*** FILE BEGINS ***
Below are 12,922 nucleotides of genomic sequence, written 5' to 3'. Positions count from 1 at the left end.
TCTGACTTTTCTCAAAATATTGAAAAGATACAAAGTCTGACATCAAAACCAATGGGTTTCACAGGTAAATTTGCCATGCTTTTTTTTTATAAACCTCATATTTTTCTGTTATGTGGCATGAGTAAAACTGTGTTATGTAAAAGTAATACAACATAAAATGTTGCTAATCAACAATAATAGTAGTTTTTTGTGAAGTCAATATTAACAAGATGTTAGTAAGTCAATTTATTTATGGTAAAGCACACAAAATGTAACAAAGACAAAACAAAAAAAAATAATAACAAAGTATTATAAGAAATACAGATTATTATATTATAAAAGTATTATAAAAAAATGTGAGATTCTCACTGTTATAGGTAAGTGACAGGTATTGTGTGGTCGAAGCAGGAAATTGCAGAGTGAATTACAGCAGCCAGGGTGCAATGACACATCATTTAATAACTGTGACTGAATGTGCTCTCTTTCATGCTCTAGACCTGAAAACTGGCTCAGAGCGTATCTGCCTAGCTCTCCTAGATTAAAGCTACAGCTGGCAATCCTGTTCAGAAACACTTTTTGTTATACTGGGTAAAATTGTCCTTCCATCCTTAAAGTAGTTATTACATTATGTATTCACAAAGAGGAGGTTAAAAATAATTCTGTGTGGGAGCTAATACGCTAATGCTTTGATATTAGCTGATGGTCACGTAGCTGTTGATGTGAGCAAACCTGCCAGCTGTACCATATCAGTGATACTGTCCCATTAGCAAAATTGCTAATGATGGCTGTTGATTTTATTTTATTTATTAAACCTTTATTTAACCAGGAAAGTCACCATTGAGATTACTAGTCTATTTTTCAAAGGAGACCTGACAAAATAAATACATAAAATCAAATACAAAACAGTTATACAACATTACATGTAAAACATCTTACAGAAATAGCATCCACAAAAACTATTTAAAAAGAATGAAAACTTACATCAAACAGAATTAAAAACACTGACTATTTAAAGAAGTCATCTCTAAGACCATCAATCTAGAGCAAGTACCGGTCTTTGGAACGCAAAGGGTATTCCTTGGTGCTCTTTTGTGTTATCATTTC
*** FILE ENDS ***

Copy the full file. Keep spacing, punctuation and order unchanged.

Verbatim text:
Below are 12,922 nucleotides of genomic sequence, written 5' to 3'. Positions count from 1 at the left end.
TCTGACTTTTCTCAAAATATTGAAAAGATACAAAGTCTGACATCAAAACCAATGGGTTTCACAGGTAAATTTGCCATGCTTTTTTTTTATAAACCTCATATTTTTCTGTTATGTGGCATGAGTAAAACTGTGTTATGTAAAAGTAATACAACATAAAATGTTGCTAATCAACAATAATAGTAGTTTTTTGTGAAGTCAATATTAACAAGATGTTAGTAAGTCAATTTATTTATGGTAAAGCACACAAAATGTAACAAAGACAAAACAAAAAAAAATAATAACAAAGTATTATAAGAAATACAGATTATTATATTATAAAAGTATTATAAAAAAATGTGAGATTCTCACTGTTATAGGTAAGTGACAGGTATTGTGTGGTCGAAGCAGGAAATTGCAGAGTGAATTACAGCAGCCAGGGTGCAATGACACATCATTTAATAACTGTGACTGAATGTGCTCTCTTTCATGCTCTAGACCTGAAAACTGGCTCAGAGCGTATCTGCCTAGCTCTCCTAGATTAAAGCTACAGCTGGCAATCCTGTTCAGAAACACTTTTTGTTATACTGGGTAAAATTGTCCTTCCATCCTTAAAGTAGTTATTACATTATGTATTCACAAAGAGGAGGTTAAAAATAATTCTGTGTGGGAGCTAATACGCTAATGCTTTGATATTAGCTGATGGTCACGTAGCTGTTGATGTGAGCAAACCTGCCAGCTGTACCATATCAGTGATACTGTCCCATTAGCAAAATTGCTAATGATGGCTGTTGATTTTATTTTATTTATTAAACCTTTATTTAACCAGGAAAGTCACCATTGAGATTACTAGTCTATTTTTCAAAGGAGACCTGACAAAATAAATACATAAAATCAAATACAAAACAGTTATACAACATTACATGTAAAACATCTTACAGAAATAGCATCCACAAAAACTATTTAAAAAGAATGAAAACTTACATCAAACAGAATTAAAAACACTGACTATTTAAAGAAGTCATCTCTAAGACCATCAATCTAGAGCAAGTACCGGTCTTTGGAACGCAAAGGGTATTCCTTGGTGCTCTTTTGTGTTATCATTTC